Wednesday, October 18, 2006

Just another day at the office for Gary Bettman and the National Hockey League

Tuesday was just another day at the office for the National Hockey League. First the bad news, the Colorado Avalanche remarkable string of sellouts is over. Second, last Thursday the Los Angeles Kings announced a five year single game attendance low. Third, on the very same evening the Chicago Blackhawks announced a crowd of 8,008. Fourth the NHL’s much ballyhooed cable partner Versus once again failed in their attempts to take the Comcast owned network a step forward, putting the NHL behind the eight ball in terms of leveraging and building their brand with their cable partner. Fifth, TSN is reporting the Russian Hockey League has filed a lawsuit against the NHL in New York Superior Court.

The good news, the NHL is set to announce a two-year extension to their current revenue sharing agreement with NBC, two more years where the NHL isn’t guaranteed any revenue from the NHL’s over-the-air television partner. If you’re the theory that any reasonably good news has to be spun as great news when it comes to the National Hockey League, the NHL remains the only so called major sports league whose national TV rights are worthless.

For his part, the master of NHL spin, Gary Bettman made it clear to The Los Angeles Times NHL attendance issues were much to do about nothing.

"It's a couple weeks into the season and any speculation would be premature," Bettman said at the Kings' game against the Detroit Red Wings that had an announced crowd of 17,417, the smallest to see the Red Wings play at Staples Center.

Bettman said that the Kings' situation — they had consecutive crowds of less than 15,000 last week for the first time since the 2001-02 season — was caused by the "schedule being a little different. It's a little premature two to three weeks into the season to be writing attendance stories."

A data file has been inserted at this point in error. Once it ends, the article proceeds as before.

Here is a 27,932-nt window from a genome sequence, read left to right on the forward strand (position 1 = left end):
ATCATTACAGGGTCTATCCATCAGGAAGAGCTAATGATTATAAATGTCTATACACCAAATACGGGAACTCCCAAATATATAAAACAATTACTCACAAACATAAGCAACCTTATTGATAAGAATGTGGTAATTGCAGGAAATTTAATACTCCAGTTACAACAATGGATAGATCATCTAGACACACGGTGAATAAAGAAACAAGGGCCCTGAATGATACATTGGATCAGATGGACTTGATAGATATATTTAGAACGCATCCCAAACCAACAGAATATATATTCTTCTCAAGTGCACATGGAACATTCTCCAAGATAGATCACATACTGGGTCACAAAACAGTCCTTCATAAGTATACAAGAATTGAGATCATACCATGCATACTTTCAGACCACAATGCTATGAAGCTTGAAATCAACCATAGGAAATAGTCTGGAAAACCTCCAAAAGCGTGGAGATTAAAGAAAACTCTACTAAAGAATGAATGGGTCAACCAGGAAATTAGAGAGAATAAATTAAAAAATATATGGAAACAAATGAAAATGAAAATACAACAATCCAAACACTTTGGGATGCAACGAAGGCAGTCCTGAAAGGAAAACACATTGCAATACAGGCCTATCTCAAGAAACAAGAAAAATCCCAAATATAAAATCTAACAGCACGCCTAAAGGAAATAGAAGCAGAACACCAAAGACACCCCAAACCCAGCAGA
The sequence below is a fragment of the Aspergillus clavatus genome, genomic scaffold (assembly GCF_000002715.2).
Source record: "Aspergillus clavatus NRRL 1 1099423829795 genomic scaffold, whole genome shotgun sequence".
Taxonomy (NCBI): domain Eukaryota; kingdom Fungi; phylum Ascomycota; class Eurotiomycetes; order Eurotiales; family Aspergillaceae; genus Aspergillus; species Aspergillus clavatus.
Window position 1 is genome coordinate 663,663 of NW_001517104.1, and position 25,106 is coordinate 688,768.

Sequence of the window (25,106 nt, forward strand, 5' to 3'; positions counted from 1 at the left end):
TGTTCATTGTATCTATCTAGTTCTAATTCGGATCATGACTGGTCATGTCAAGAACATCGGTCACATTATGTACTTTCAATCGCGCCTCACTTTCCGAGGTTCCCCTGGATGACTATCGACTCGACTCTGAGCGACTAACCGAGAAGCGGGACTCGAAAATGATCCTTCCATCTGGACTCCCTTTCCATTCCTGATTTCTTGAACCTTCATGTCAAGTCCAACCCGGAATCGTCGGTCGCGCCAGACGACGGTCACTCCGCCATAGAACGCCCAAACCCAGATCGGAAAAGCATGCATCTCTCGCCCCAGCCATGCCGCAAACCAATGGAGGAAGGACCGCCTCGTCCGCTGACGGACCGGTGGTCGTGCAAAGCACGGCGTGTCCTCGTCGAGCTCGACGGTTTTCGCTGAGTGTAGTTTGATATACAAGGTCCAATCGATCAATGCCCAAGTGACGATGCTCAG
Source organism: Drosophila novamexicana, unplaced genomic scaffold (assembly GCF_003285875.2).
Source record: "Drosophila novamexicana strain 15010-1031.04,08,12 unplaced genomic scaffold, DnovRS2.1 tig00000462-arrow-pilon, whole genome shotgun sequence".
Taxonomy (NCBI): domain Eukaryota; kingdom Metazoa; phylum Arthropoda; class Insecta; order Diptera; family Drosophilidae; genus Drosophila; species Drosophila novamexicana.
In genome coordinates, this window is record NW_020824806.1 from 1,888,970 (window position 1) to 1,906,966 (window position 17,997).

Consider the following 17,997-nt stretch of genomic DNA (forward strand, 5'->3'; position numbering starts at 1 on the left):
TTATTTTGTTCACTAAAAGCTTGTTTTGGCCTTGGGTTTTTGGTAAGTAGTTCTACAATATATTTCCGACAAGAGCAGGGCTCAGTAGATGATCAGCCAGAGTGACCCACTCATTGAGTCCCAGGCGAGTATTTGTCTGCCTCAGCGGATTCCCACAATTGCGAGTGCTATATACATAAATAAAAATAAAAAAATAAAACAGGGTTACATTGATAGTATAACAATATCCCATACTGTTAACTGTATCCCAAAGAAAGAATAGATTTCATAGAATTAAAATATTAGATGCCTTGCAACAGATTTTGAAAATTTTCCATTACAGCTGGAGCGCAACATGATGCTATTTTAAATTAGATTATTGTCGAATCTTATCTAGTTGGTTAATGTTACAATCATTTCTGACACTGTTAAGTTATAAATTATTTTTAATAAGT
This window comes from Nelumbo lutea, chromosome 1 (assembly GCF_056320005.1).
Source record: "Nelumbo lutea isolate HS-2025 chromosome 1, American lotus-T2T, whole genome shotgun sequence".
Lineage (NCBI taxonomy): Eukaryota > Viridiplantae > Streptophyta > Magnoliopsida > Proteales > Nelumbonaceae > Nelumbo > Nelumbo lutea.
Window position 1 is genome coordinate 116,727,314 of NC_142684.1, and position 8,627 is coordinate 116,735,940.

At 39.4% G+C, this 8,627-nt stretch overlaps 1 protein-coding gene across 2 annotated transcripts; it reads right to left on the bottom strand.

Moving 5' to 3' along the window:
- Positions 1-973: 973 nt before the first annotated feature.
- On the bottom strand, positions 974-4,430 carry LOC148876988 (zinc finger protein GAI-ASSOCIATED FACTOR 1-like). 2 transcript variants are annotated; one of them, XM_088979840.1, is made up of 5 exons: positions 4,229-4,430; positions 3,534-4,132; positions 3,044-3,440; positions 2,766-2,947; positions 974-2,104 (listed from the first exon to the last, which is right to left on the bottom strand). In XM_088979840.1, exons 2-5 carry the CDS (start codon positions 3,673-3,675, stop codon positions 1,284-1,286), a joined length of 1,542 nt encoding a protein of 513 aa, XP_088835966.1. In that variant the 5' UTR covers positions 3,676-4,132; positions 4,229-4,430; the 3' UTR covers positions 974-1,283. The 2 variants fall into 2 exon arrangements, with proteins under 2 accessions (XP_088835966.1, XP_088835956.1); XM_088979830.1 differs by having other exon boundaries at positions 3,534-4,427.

Bettman is right about one point – its all of two weeks into the NHL regular season, to suggest attendance trends are developing when teams have played as few at two home games is a misnomer. However there are several distributing and ongoing issues Bettman and company will have to address in the near future.

The Chicago Stadium was the long time home of the Chicago Blackhawks. Night after night, the Blackhawks announced attendance 16,666 – years and years of sellouts. Before the arrival of Michael Jordan in the Windy City, the Bulls where the easiest ticket in the NBA, the Blackhawks one of the toughest tickets in the NHL.

If the United Center is the house that Michael Jordan built, the United Center is the house Blackhawks owner Bill Wirtz drove hockey fans away from. A once proud NHL franchise, located in America’s heartland in America’s third biggest city has been laid to waste by inept ownership. In the last two complete NHL seasons the Blackhawks have sold 65 percent of their ticket inventory, well below the league average of 90 percent. In the three previous seasons, the Blackhawks barely sold more than 70 percent of their ticket inventory.

The problem with falling attendance in the two Southern California markets (Los Angeles Kings and the Anaheim Ducks) is The Los Angeles Times. America’s second largest paper announced over the summer they wouldn’t be sending reporters to the Ducks and Kings road games. A cost cutting move on the part of the paper, the move served as yet as cannon fodder to pundits who choose to insult the NHL. Its understandable The Los Angeles Times would report on early season attendance issues in Southern California. A legitimate question – does it make sense for Los Angeles to remain home to two NHL franchises?